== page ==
Saturday, September 12, 2015

What Is the Point of College? (New York Times)

By KWAME ANTHONY APPIAH
…Consider the declining proportion of fac­ulty with tenure. Tenured faculty are defined by more than the fact that they are hard to fire. Tenure allows professors to pursue intellectual projects without regard for what the trustees or the governor or the community care about. It gives them the kind of intellectual freedom that has helped make our universities the research powerhouses of the world. Adjunct faculty, on the other hand, are a lot less expensive — they’re paid less and typically lack health and other benefits — and you can easily expand or contract their ranks as demand fluctuates. In the Utility vision, students are consumers; they have needs and desires to be met, at a price they’ll pay. If pleasing the customer is the goal, a tenured faculty member who wants to teach what he or she considers worth teaching can be an inconvenience. Plus, at Utility U., one obvious way to better your ‘‘value proposition’’ is to cut costs. These days, three-quarters of the teaching faculty at America’s nonprofit colleges and universities are hired as adjuncts with no tenure and no research support. A few decades ago, only a quarter were….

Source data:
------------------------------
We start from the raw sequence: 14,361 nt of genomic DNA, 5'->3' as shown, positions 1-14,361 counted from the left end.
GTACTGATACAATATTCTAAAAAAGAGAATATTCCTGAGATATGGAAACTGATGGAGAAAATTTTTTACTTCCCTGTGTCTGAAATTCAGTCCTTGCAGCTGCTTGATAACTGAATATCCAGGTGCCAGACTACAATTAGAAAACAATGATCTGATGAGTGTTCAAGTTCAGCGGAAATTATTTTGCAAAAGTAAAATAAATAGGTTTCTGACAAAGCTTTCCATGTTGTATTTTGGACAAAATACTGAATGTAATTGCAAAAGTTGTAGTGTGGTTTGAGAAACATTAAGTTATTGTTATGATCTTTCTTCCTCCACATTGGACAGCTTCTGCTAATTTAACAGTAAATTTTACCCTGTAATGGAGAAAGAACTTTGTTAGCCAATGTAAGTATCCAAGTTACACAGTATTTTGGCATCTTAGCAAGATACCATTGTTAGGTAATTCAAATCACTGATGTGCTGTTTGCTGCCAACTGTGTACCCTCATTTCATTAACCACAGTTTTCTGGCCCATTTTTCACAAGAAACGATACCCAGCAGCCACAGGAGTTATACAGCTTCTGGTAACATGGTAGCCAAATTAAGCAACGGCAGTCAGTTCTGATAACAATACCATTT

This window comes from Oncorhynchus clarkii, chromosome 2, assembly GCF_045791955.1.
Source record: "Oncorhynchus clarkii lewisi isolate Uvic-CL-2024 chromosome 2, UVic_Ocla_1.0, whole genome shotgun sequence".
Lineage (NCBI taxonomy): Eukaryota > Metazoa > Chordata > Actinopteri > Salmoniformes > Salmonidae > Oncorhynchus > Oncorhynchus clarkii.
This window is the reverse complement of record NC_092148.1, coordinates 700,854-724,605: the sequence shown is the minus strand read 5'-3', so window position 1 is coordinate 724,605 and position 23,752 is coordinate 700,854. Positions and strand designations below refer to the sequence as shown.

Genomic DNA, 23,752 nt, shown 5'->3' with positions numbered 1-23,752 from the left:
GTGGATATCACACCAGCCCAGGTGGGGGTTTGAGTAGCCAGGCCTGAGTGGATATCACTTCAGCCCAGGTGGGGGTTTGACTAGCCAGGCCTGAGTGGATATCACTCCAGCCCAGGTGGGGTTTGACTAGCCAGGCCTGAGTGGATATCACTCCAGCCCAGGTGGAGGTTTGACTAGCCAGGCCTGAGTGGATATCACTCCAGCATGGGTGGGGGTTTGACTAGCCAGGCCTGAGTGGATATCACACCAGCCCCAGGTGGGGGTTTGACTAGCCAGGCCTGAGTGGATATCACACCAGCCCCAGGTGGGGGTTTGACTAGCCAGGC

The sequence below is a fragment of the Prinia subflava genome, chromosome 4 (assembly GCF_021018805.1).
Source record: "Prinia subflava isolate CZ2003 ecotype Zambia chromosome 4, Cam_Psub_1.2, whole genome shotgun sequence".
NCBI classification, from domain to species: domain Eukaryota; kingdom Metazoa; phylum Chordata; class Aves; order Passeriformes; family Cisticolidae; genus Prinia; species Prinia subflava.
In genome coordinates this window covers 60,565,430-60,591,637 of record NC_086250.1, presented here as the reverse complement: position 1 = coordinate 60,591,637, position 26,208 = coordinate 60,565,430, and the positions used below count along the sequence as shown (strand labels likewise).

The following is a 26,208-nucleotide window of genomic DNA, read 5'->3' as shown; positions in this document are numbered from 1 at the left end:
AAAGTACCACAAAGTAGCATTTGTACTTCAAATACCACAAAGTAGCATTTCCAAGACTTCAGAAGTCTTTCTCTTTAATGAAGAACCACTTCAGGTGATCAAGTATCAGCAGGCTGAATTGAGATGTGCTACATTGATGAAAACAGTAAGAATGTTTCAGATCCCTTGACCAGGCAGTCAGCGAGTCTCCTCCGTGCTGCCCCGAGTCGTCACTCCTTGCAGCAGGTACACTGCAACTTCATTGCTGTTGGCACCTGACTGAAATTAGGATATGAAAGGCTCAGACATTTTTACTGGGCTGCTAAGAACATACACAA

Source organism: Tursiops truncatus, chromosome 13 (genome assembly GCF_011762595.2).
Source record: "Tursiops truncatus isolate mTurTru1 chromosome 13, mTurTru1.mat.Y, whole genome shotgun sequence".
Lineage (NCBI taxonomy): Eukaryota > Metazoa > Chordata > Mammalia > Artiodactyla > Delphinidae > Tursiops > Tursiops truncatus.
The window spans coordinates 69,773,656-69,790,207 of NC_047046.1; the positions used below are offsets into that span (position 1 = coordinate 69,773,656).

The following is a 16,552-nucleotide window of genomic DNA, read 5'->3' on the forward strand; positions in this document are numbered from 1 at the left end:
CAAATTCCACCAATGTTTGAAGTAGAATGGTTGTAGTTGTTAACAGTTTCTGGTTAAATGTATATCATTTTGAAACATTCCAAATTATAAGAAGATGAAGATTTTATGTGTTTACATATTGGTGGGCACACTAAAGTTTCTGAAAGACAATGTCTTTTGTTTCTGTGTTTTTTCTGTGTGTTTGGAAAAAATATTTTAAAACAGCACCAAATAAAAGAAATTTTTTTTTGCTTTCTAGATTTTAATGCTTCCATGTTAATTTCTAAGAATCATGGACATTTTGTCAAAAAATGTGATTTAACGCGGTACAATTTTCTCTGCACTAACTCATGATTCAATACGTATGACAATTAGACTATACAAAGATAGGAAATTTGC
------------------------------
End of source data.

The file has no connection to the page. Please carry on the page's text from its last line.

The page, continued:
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The origins of our college district, Part 7: <i>the Tustin-ness of the district's early years</i>

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